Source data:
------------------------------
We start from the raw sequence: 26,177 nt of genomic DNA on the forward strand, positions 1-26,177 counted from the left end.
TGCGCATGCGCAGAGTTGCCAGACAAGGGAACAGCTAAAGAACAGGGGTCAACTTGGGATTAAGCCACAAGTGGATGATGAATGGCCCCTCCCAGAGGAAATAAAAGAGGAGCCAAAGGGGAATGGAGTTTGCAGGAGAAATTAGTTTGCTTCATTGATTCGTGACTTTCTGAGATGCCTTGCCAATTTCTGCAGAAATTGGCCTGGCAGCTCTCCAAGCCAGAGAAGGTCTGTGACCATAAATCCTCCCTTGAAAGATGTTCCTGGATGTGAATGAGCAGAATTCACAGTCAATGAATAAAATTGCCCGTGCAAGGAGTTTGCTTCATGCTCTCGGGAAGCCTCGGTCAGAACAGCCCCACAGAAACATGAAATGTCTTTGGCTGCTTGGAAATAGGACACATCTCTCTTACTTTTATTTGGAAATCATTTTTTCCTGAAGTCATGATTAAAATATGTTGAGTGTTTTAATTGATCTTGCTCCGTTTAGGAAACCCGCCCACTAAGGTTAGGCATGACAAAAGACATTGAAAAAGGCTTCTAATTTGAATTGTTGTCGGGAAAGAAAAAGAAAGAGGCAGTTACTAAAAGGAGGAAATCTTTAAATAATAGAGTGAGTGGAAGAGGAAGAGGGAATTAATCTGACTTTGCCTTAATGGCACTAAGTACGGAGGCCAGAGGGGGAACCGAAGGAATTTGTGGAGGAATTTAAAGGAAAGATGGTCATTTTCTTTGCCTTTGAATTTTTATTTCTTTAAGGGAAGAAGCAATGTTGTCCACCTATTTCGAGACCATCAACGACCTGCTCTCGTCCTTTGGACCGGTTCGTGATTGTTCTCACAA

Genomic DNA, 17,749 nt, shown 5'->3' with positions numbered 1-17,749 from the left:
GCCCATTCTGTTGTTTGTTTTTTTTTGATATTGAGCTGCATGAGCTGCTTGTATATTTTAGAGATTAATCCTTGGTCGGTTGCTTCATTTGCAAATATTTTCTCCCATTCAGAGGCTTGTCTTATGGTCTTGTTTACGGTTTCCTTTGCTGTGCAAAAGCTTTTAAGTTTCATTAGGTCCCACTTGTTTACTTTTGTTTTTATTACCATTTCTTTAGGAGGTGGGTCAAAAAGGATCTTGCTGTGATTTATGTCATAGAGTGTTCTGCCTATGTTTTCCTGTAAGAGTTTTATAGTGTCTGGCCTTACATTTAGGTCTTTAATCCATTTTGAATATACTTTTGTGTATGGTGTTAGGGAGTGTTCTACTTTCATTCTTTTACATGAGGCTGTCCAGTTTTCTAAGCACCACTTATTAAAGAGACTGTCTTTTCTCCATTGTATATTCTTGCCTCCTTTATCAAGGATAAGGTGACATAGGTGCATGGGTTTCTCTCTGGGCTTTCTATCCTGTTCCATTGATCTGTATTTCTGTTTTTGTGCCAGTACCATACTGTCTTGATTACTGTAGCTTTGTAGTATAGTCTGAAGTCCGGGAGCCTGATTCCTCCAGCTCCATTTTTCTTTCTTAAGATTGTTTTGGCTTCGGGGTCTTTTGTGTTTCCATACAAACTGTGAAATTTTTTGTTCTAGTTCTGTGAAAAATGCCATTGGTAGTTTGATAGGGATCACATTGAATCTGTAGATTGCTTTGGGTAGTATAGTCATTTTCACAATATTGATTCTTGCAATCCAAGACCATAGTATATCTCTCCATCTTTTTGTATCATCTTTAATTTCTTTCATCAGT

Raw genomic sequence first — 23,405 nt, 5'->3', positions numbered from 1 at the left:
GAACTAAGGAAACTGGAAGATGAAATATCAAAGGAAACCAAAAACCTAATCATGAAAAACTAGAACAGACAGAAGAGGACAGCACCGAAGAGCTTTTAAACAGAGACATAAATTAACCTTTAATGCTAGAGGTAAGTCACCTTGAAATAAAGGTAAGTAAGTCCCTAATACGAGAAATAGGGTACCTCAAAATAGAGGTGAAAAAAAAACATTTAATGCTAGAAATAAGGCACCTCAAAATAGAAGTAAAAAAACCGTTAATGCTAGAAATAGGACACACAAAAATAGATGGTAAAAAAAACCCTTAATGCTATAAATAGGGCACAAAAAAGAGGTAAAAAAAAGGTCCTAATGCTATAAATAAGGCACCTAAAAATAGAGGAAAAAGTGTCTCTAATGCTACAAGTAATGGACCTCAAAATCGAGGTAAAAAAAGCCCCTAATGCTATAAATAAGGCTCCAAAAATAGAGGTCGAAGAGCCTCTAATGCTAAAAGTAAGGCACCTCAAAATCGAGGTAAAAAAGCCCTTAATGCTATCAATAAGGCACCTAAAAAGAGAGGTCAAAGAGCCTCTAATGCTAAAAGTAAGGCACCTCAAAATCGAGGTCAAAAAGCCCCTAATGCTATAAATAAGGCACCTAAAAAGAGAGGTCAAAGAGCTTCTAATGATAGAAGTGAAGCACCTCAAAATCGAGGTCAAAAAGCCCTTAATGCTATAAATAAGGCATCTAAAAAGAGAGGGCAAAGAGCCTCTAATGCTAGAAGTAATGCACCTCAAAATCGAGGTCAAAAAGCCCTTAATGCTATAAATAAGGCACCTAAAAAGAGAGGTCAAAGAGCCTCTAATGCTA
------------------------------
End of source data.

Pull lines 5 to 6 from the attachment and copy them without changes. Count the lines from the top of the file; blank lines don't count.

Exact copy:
Raw genomic sequence first — 23,405 nt, 5'->3', positions numbered from 1 at the left:
GAACTAAGGAAACTGGAAGATGAAATATCAAAGGAAACCAAAAACCTAATCATGAAAAACTAGAACAGACAGAAGAGGACAGCACCGAAGAGCTTTTAAACAGAGACATAAATTAACCTTTAATGCTAGAGGTAAGTCACCTTGAAATAAAGGTAAGTAAGTCCCTAATACGAGAAATAGGGTACCTCAAAATAGAGGTGAAAAAAAAACATTTAATGCTAGAAATAAGGCACCTCAAAATAGAAGTAAAAAAACCGTTAATGCTAGAAATAGGACACACAAAAATAGATGGTAAAAAAAACCCTTAATGCTATAAATAGGGCACAAAAAAGAGGTAAAAAAAAGGTCCTAATGCTATAAATAAGGCACCTAAAAATAGAGGAAAAAGTGTCTCTAATGCTACAAGTAATGGACCTCAAAATCGAGGTAAAAAAAGCCCCTAATGCTATAAATAAGGCTCCAAAAATAGAGGTCGAAGAGCCTCTAATGCTAAAAGTAAGGCACCTCAAAATCGAGGTAAAAAAGCCCTTAATGCTATCAATAAGGCACCTAAAAAGAGAGGTCAAAGAGCCTCTAATGCTAAAAGTAAGGCACCTCAAAATCGAGGTCAAAAAGCCCCTAATGCTATAAATAAGGCACCTAAAAAGAGAGGTCAAAGAGCTTCTAATGATAGAAGTGAAGCACCTCAAAATCGAGGTCAAAAAGCCCTTAATGCTATAAATAAGGCATCTAAAAAGAGAGGGCAAAGAGCCTCTAATGCTAGAAGTAATGCACCTCAAAATCGAGGTCAAAAAGCCCTTAATGCTATAAATAAGGCACCTAAAAAGAGAGGTCAAAGAGCCTCTAATGCTA